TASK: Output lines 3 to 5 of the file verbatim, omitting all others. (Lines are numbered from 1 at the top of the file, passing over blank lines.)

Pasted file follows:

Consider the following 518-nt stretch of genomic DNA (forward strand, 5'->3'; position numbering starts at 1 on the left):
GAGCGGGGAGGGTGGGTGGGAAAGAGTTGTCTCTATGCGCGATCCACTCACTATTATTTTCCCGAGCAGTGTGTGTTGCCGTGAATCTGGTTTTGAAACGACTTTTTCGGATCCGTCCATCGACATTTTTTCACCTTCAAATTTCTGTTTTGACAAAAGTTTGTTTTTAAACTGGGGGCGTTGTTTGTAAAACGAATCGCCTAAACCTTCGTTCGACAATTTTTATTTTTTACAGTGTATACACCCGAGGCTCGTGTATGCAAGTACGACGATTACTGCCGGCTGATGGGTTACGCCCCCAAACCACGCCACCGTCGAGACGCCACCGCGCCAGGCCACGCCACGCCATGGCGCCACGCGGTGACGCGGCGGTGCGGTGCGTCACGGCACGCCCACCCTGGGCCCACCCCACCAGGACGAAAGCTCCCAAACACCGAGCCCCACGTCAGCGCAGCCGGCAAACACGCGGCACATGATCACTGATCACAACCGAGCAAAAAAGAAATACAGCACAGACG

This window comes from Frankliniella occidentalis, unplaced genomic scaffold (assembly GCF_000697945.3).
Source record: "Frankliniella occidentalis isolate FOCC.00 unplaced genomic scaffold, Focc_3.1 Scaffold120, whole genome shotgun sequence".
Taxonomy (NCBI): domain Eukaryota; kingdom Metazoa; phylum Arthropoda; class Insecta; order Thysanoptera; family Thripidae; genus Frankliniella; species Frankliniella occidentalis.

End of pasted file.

This window comes from Frankliniella occidentalis, unplaced genomic scaffold (assembly GCF_000697945.3).
Source record: "Frankliniella occidentalis isolate FOCC.00 unplaced genomic scaffold, Focc_3.1 Scaffold120, whole genome shotgun sequence".
Taxonomy (NCBI): domain Eukaryota; kingdom Metazoa; phylum Arthropoda; class Insecta; order Thysanoptera; family Thripidae; genus Frankliniella; species Frankliniella occidentalis.